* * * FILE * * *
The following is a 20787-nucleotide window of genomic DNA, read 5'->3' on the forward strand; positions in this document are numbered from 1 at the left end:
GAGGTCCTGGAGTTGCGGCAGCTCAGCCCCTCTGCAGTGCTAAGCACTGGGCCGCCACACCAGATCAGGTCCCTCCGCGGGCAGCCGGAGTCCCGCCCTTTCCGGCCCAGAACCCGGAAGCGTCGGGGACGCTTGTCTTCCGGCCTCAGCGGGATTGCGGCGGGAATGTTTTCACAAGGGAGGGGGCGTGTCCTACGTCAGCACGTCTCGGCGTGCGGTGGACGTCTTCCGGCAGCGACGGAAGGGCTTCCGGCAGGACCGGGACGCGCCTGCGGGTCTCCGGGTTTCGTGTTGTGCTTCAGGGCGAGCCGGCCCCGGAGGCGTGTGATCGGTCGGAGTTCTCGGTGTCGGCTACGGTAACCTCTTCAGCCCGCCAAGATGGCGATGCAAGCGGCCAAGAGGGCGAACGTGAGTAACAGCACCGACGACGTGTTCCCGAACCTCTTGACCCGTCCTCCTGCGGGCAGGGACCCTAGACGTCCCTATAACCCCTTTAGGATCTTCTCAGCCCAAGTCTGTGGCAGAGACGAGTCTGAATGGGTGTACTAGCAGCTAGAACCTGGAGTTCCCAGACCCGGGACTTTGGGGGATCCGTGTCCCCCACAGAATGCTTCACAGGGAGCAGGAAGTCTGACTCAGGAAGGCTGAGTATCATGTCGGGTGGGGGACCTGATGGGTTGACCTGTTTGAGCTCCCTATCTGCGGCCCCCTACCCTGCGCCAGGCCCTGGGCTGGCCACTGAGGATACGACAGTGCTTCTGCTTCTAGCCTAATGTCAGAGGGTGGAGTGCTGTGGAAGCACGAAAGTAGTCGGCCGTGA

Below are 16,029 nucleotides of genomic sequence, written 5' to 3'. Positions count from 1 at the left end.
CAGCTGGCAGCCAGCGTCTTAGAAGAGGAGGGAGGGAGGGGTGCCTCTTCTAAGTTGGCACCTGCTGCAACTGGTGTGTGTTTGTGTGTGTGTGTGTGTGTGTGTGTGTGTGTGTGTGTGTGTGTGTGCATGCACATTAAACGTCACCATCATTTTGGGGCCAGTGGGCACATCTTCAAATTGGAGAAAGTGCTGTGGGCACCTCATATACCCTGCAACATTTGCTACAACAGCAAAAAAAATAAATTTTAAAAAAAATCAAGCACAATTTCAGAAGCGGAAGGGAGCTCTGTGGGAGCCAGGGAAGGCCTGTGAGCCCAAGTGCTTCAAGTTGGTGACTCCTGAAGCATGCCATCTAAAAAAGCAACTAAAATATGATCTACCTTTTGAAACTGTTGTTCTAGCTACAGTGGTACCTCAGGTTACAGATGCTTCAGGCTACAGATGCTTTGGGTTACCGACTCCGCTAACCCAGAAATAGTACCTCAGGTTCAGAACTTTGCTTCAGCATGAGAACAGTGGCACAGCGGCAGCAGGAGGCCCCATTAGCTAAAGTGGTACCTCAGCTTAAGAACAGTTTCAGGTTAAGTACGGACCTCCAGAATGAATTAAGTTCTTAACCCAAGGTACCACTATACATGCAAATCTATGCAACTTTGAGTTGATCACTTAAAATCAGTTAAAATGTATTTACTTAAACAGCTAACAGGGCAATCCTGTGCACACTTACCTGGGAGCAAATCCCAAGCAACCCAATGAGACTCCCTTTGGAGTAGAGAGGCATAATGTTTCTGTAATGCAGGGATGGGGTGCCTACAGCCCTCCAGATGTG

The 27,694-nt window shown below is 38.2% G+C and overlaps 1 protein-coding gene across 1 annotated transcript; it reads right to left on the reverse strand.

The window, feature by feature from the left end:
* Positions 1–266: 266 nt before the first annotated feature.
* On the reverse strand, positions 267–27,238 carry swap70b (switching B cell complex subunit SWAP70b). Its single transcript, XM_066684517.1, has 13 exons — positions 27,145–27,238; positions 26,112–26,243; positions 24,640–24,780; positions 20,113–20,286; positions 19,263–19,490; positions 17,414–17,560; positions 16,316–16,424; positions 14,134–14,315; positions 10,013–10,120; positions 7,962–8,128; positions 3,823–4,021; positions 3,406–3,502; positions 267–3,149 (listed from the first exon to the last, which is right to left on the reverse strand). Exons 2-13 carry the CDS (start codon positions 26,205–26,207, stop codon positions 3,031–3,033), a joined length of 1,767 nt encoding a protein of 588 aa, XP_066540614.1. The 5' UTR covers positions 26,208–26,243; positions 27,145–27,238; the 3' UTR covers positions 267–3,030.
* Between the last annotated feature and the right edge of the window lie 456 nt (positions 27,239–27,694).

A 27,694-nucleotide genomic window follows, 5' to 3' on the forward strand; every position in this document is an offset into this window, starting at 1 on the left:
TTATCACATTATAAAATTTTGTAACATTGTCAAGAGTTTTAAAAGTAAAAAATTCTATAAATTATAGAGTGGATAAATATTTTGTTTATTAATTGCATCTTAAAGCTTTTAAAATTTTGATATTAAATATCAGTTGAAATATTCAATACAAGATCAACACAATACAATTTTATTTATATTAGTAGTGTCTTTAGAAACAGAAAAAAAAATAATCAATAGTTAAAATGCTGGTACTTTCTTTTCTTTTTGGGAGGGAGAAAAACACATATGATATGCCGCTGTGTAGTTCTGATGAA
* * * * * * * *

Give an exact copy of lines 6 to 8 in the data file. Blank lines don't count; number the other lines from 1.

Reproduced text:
The window, feature by feature from the left end:
* Positions 1–266: 266 nt before the first annotated feature.
* On the reverse strand, positions 267–27,238 carry swap70b (switching B cell complex subunit SWAP70b). Its single transcript, XM_066684517.1, has 13 exons — positions 27,145–27,238; positions 26,112–26,243; positions 24,640–24,780; positions 20,113–20,286; positions 19,263–19,490; positions 17,414–17,560; positions 16,316–16,424; positions 14,134–14,315; positions 10,013–10,120; positions 7,962–8,128; positions 3,823–4,021; positions 3,406–3,502; positions 267–3,149 (listed from the first exon to the last, which is right to left on the reverse strand). Exons 2-13 carry the CDS (start codon positions 26,205–26,207, stop codon positions 3,031–3,033), a joined length of 1,767 nt encoding a protein of 588 aa, XP_066540614.1. The 5' UTR covers positions 26,208–26,243; positions 27,145–27,238; the 3' UTR covers positions 267–3,030.